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Property experts answer questions about buying or selling property in this tricky time

Buying or selling a home always requires research and careful consideration. In these unprecedented times, however, making these life-changing decisions can be more difficult. Our experts offer insight to help property buyers and sellers make the best decisions.

Q: I have found a home that I love, and am so tempted to buy it, but it is priced at my maximum budget. I’ve been told this is not a good idea, but since I really love the home, would it not be worth it?

A: You can be tempted to buy a home that might stretch your budget but overextending yourself is never a good idea as you risk losing your home if the unexpected happens and you fall on tough financial times. You’ll also have less wiggle room in your monthly budget for other bills and expenses. – Claude McKirby, Lew Geffen Sotheby’s International Realty

Q: The repo rate has just been cut again but, in practical terms, what does that mean for me as a soon-to-be homeowner?

A: On a R1 million bond at the current prime rate of 7.25%, monthly repayments have gone down from R9 400 a month to R7 900 a month – a difference of more than R1 500 or 17% a month. That’s meaningful, especially if you consider that it’s an after-tax saving. If you also factor in the petrol price reductions over the past few months of almost R4 a litre, consumers will have some additional disposable income. The rate cuts will also mean lower repayments on all other forms of credit, including car finance, personal loans and credit card balances, which will bring further relief to many households currently in financial distress due to the Covid-19 lockdown. – Herschel Jawitz, Jawitz Properties

Q: Before the pandemic I was considering selling my home. But now that the economic situation has changed and people are under more financial pressure, I am wondering whether this is such a good idea. If I do go ahead with selling, what are the chances of getting my asking price?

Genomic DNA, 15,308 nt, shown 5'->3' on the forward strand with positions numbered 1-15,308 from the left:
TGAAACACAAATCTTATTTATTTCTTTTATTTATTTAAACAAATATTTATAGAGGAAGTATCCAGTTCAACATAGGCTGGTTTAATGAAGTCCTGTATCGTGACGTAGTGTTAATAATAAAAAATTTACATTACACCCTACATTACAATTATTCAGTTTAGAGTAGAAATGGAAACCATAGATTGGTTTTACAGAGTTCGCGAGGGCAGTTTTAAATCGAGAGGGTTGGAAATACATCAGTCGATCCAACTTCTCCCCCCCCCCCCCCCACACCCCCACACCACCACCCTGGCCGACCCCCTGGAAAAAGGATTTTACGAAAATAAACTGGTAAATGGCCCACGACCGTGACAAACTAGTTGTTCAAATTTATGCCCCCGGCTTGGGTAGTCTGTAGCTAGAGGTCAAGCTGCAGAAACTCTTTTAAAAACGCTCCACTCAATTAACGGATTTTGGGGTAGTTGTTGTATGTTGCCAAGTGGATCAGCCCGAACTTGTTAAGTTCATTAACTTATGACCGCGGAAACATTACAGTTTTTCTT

A: The economic fallout of Covid-19 will be more property listings will flood the market as many owners will be forced to sell for financial reasons. In an overstocked market, price and value will be buyers’ overriding considerations, with price being one of the main deciding factors. Let your agent help you set your asking price in the right range to sell in the shortest possible time. – Samuel Seeff, Seeff Property Group

Q: I started a new job at the beginning of April and, fortunately, have not had my salary affected by the pandemic as I work in the essential services sector. With my new salary I can now afford to buy a home. How long should I wait before getting pre-qualified and starting to house hunt?

A: Having permanent employment reflects a stable income, which is a factor lenders look at when considering bond applications. An employment record of at least 6 to 12 months would work in a buyer’s favour. If a buyer has recently been retrenched and has had to start a new job, the lender may regard them as a credit risk and might not approve the application. – Adrian Goslett, Re/Max of Southern Africa

Q: I have my eyes on a property that I am really interested in buying but will not be able to view it personally until the real estate sector reopens. What risks am I taking by signing an offer to purchase without physically seeing the property?

A: Though technology makes it possible to buy a property without actually seeing it, buyers need to be careful before signing the legally binding offer to purchase. But there are some things they can do to minimise their risks. Buyers should ask for room dimensions as pictures, and even videos, can be deceptive. To get an accurate idea of how large these spaces are, measure your current rooms and compare them to the dimensions of the new home. Covid-19 clauses (special addendums addressing the coronavirus) are being added to real estate contracts to protect buyers and sellers from the various unknown factors of purchasing property over this time. These may cover events such as delays in home inspections because inspectors aren’t able to enter the property, or slower repairs because only one contractor is allowed in a building at a time. Clauses also may address what happens if one of the parties has to go into quarantine or allow buyers to exit the contract if they lose their job prior to closing. Speak to your real estate professional and make sure you’re covered. If you’re serious about buying, make sure to ask the seller detailed questions about the condition of the home. Under the voetstoots clause, sellers must repair or disclose all defects to buyers if they are aware of them. But buyers are protected only if they can prove that the defects were deliberately concealed from them by the sellers. This is why it is imperative to ask the sellers as many questions as possible about the condition of the home. These include things as small as broken door hinges and window frames that stick, to larger concerns such as leaking pipes, faulty electrical outlets and the condition of the roof. – Adrian Goslett, Re/Max of Southern Africa

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